It’s Monday, What are You Reading is a meme hosted by Jen from Teach Mentor Texts and Kellee and Ricki from Unleashing Readers (new host of Monday reading: Kathryn T at Book Date). Since two of our friends, Linda from Teacher Dance and Tara from A Teaching Life have been joining this meme for quite awhile now, we thought of joining this warm and inviting community.
So I thought long and hard about what to pair with the first book I am sharing here. Then with a little tongue in cheek I realized.. hmm.. this would pair well with the world-renowned mischievous boy of them all – the infamous Struwwelpeter. Makes sense. Here’s a celebration of the rebels, the rule-breakers and yes… Shock-headed Peter.
A Rule Is To Break: A Child’s Guide to Anarchy
By: John & Jana
Published by: Manic D Press, 2012 ISBN: 1933149256 (ISBN13: 9781933149257)
Bought copy of the book. Book photos taken by me.
To say that this book is perfect for our theme would be an understatement, because this is exactly what we have in mind when we were thinking about the mischievous, the artists, the rebels in literature.
The curious thing about this book is that it was not ever explicitly mentioned whether this child here – this anarchy-loving creature with the blue hair -is a boy or a girl. And it totally works, because it is a non-issue.
So each full-page spread is devoted to a simple message that essentially encourages the child to become an independent thinker and to trust one’s own judgment. A few of the notes may work for some, but others may be an acquired taste, really, depending on what kind of parent or teacher you are.
I am only sharing a few here that stood out for me, because at its core is the need to educate one’s self, to pursue one’s line of thinking, to speak one’s mind, to “listen to the tiniest voice,” and to ostensibly engage in discussions about one’s thoughts and ideas. Of course there are a few that are just there for the sheer anarchy of it (Eat cake! For Dinner!), but always with the tongue-in-cheek, playful vibe filled with gleeful mischief.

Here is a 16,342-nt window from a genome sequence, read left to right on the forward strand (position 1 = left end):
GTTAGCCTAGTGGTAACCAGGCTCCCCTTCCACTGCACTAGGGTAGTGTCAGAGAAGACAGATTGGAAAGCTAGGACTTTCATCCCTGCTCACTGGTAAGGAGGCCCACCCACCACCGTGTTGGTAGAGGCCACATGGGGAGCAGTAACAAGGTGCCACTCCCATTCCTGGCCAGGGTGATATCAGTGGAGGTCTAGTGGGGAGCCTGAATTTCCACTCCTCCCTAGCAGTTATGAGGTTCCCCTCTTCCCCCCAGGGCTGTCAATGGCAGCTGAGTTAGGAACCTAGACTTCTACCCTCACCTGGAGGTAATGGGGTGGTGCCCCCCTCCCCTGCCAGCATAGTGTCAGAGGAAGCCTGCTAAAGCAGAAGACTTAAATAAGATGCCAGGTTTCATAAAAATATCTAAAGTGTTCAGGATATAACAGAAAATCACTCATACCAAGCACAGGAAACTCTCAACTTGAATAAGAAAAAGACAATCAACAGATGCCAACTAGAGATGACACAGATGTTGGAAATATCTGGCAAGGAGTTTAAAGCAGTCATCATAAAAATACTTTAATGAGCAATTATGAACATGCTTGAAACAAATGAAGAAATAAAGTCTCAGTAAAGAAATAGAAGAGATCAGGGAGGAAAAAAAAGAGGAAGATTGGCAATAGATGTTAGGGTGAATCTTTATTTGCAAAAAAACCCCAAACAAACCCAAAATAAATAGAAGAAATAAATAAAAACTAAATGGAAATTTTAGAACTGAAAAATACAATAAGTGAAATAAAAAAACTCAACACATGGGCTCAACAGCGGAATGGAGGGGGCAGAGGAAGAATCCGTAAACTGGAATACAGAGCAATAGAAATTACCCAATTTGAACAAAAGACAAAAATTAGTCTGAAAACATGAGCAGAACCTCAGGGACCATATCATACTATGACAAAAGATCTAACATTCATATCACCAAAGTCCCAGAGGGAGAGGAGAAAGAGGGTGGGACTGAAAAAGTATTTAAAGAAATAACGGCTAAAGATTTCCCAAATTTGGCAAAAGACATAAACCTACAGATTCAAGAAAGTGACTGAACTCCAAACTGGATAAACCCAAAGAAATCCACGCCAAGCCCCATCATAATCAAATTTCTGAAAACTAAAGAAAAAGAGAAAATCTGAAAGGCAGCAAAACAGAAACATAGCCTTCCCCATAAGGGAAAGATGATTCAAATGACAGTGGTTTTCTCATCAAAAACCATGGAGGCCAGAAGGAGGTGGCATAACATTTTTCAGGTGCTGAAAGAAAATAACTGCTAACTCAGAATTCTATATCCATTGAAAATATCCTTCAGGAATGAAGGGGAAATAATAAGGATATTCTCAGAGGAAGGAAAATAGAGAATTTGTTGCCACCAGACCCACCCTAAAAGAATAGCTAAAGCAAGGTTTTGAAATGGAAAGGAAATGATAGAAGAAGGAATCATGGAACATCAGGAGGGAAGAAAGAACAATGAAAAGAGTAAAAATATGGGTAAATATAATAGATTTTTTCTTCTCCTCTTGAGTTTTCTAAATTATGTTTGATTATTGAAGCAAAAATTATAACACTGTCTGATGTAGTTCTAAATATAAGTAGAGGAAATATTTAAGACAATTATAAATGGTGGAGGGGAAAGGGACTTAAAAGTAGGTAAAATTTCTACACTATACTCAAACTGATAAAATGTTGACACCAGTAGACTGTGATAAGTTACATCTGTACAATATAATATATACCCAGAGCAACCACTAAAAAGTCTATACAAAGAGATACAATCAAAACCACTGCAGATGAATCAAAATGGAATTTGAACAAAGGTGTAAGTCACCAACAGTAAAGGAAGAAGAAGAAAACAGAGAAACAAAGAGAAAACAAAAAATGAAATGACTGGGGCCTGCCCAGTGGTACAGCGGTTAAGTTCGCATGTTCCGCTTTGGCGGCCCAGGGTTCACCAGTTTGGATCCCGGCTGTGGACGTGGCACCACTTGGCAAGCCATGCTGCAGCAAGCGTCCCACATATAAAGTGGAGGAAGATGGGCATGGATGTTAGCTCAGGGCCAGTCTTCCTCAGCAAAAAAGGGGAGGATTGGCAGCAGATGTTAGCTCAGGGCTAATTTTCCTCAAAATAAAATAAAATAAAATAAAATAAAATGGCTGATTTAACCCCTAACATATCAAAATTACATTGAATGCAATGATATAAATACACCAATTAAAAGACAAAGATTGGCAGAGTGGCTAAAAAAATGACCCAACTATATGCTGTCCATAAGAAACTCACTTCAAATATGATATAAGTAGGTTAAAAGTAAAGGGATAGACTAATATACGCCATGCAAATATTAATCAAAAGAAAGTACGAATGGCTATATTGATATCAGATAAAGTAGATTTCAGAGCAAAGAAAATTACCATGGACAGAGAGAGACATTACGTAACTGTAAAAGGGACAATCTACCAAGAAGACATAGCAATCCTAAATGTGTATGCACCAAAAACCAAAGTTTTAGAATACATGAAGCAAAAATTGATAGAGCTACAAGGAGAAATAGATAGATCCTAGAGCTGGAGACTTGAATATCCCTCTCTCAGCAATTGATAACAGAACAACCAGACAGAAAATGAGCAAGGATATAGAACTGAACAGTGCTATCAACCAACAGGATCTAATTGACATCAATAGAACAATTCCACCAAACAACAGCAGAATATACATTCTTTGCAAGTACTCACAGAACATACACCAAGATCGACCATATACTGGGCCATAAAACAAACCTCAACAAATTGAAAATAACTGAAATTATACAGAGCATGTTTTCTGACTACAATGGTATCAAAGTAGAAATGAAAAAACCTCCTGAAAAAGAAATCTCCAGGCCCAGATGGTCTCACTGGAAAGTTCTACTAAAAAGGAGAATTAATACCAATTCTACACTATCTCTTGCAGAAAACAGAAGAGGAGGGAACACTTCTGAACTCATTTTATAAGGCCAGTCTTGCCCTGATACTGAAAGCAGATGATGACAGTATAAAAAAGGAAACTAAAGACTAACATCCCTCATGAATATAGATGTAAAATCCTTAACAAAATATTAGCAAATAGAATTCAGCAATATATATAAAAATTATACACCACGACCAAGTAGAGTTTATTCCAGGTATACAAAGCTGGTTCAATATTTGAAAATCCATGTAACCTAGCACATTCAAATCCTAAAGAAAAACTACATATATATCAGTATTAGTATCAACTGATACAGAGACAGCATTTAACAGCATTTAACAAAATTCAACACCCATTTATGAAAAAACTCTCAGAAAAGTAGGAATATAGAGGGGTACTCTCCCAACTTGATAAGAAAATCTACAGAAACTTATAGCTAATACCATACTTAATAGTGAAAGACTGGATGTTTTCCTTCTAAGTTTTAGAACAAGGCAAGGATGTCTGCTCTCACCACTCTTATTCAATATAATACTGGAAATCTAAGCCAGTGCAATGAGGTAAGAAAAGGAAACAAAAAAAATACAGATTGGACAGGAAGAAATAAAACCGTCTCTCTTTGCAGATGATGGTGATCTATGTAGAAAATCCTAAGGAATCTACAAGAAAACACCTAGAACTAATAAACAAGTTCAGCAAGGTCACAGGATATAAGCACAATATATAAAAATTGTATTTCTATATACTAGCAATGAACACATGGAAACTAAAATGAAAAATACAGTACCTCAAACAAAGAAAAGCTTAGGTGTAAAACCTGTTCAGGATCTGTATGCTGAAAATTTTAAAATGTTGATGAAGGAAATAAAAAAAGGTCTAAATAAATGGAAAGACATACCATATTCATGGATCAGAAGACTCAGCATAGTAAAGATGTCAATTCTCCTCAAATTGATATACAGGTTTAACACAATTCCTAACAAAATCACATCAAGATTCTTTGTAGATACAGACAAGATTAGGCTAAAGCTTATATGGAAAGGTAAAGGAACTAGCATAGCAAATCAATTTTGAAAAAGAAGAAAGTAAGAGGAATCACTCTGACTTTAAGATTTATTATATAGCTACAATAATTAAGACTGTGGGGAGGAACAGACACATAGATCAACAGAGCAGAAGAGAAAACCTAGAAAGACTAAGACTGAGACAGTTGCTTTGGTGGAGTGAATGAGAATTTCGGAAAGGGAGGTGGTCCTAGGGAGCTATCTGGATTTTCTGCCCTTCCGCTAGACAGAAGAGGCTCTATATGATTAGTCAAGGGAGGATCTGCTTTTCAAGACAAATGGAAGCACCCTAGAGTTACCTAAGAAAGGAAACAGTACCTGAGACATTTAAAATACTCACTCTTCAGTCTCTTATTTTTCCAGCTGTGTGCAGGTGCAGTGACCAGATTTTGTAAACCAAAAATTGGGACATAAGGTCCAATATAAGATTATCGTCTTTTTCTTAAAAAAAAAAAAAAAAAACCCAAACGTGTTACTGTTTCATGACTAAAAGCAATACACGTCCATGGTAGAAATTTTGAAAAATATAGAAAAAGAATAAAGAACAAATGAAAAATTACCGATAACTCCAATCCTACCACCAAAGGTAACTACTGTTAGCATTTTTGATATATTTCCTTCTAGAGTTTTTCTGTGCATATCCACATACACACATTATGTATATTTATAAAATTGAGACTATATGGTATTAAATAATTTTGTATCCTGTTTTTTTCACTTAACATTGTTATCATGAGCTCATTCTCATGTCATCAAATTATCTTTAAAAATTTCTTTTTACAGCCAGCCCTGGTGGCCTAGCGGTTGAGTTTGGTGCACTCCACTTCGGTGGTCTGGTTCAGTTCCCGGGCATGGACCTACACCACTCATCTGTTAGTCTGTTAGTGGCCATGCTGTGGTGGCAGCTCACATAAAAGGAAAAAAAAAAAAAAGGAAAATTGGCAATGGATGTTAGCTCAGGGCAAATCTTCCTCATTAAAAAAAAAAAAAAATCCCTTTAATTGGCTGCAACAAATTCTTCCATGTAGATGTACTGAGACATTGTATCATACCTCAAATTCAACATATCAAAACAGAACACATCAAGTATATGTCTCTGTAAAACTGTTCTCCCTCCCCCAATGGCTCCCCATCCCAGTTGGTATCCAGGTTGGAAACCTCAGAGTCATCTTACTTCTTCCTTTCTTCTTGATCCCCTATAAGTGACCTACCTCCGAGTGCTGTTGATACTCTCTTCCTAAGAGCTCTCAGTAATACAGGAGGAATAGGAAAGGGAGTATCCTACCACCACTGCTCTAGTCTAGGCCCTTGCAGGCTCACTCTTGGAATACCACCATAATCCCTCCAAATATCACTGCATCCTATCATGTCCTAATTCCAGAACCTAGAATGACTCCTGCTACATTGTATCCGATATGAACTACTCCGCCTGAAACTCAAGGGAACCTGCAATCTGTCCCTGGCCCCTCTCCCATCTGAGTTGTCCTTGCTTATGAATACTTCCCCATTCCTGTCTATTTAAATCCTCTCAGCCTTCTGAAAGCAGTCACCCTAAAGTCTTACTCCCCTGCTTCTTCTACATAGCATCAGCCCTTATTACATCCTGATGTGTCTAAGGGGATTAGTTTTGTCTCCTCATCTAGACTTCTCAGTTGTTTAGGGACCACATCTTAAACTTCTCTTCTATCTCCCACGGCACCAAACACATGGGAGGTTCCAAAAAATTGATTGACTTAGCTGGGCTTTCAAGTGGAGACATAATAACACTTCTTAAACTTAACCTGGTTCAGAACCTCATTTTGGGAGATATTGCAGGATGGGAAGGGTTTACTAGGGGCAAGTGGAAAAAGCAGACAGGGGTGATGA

A wondrous, fun read for those with a more progressive spirit who do not go so much for the moral-lesson, didactic type of reading.
Written and Illustrated by: Dr. Heinrich Hoffman
Published by: George Routledge and Sons Limited (first published 1845) ISBN: 0486284697 (ISBN13: 9780486284699)
Bought a German copy of the book. This edition borrowed from digital library of NLB. Book photos taken by me.
More than the brief little ditties found in this short anthology of cautionary tales for children is the fascinating story of how this book actually came about in the first place. Dr. Heinrich Hoffman, sometime in the late 1800s, wanted to buy his three-year-old son a book for a Christmas present, but was thoroughly dismayed by all the morally-laced stories that he described as “dry and pedagogic.” So he came up with a brilliant solution! He would write the stories himself!
Hence, the child learns about Harriet who played with matches and just look where she ended up, or little Conrad who loves sucking his thumb, see what happened to him:
Rather than simply share my thoughts with you about this book (which I absolutely adored), here is a fragment of an interview that I conducted with the inimitable children’s lit scholar, Leonard Marcus, for my edited book:
I’ll have to think about this one when our 6th grade does folk and fairy tales. I’m sure they would love it!
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The Anarchy book looks very interesting. On the one hand, good advice. On the other… hmmm…. may need to have conversations about what it looks like with young readers!
I love A Rule Is To Break: A Child’s Guide to Anarchy. I think there is much to think about in it and it would certainly open up all kinds of conversations. Struwwelpeter sounds like you need a kid who appreciates black humour! Have you read The Gashlycrumb Tinies?
A Rule Is To Break: A Child’s Guide to Anarchy intrigues me, Myra – I’ll have to find a copy.
I “think” I’ve seen the anarchy book, Myra, & the other cautionary tale one would be hilarious for older children. It reminds me of some of the Shel Silverstein poems. When I was growing up, there is one story from the Wizard of Oz books that I remember about a girl who talked so much that her mother sewed her lips shut! I remember it scaring me, & think I didn’t talk quite so much after, but maybe that’s just wishful thinking? Thanks for all!
Fascinating! I remember first seeing the finger-cutting picture in high school when some friends were translating the stories for their German class. Interesting to think about how one person’s sense of humor becomes another’s morality tale!